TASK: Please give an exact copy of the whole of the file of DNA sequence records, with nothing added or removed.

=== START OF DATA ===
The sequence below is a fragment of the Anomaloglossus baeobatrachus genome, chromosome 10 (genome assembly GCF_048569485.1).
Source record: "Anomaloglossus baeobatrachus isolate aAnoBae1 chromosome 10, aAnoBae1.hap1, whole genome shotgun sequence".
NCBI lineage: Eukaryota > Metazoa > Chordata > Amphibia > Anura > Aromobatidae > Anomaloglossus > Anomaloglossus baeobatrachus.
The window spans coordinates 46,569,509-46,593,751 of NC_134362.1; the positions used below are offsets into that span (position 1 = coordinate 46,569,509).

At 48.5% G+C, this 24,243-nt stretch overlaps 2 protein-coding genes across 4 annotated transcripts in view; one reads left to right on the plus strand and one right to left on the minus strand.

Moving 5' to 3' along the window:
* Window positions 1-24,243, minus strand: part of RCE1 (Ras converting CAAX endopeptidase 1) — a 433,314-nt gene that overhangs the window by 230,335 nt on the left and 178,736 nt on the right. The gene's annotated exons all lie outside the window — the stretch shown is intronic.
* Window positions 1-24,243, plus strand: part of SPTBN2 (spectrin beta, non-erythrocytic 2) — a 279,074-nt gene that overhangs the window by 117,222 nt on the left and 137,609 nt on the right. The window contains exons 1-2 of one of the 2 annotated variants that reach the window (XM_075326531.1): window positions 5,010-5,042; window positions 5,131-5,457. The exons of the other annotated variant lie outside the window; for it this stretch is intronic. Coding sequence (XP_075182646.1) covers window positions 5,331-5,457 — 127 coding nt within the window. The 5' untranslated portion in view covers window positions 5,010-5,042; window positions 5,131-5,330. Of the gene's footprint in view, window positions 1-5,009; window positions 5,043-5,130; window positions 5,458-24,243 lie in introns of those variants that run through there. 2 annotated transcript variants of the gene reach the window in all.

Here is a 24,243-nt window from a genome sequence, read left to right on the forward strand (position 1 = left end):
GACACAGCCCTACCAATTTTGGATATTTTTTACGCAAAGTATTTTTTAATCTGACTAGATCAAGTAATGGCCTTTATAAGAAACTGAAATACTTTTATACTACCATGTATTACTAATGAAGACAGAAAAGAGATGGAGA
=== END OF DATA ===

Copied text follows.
The sequence below is a fragment of the Anomaloglossus baeobatrachus genome, chromosome 10 (genome assembly GCF_048569485.1).
Source record: "Anomaloglossus baeobatrachus isolate aAnoBae1 chromosome 10, aAnoBae1.hap1, whole genome shotgun sequence".
NCBI lineage: Eukaryota > Metazoa > Chordata > Amphibia > Anura > Aromobatidae > Anomaloglossus > Anomaloglossus baeobatrachus.
The window spans coordinates 46,569,509-46,593,751 of NC_134362.1; the positions used below are offsets into that span (position 1 = coordinate 46,569,509).

At 48.5% G+C, this 24,243-nt stretch overlaps 2 protein-coding genes across 4 annotated transcripts in view; one reads left to right on the plus strand and one right to left on the minus strand.

Moving 5' to 3' along the window:
* Window positions 1-24,243, minus strand: part of RCE1 (Ras converting CAAX endopeptidase 1) — a 433,314-nt gene that overhangs the window by 230,335 nt on the left and 178,736 nt on the right. The gene's annotated exons all lie outside the window — the stretch shown is intronic.
* Window positions 1-24,243, plus strand: part of SPTBN2 (spectrin beta, non-erythrocytic 2) — a 279,074-nt gene that overhangs the window by 117,222 nt on the left and 137,609 nt on the right. The window contains exons 1-2 of one of the 2 annotated variants that reach the window (XM_075326531.1): window positions 5,010-5,042; window positions 5,131-5,457. The exons of the other annotated variant lie outside the window; for it this stretch is intronic. Coding sequence (XP_075182646.1) covers window positions 5,331-5,457 — 127 coding nt within the window. The 5' untranslated portion in view covers window positions 5,010-5,042; window positions 5,131-5,330. Of the gene's footprint in view, window positions 1-5,009; window positions 5,043-5,130; window positions 5,458-24,243 lie in introns of those variants that run through there. 2 annotated transcript variants of the gene reach the window in all.

Here is a 24,243-nt window from a genome sequence, read left to right on the forward strand (position 1 = left end):
GACACAGCCCTACCAATTTTGGATATTTTTTACGCAAAGTATTTTTTAATCTGACTAGATCAAGTAATGGCCTTTATAAGAAACTGAAATACTTTTATACTACCATGTATTACTAATGAAGACAGAAAAGAGATGGAGA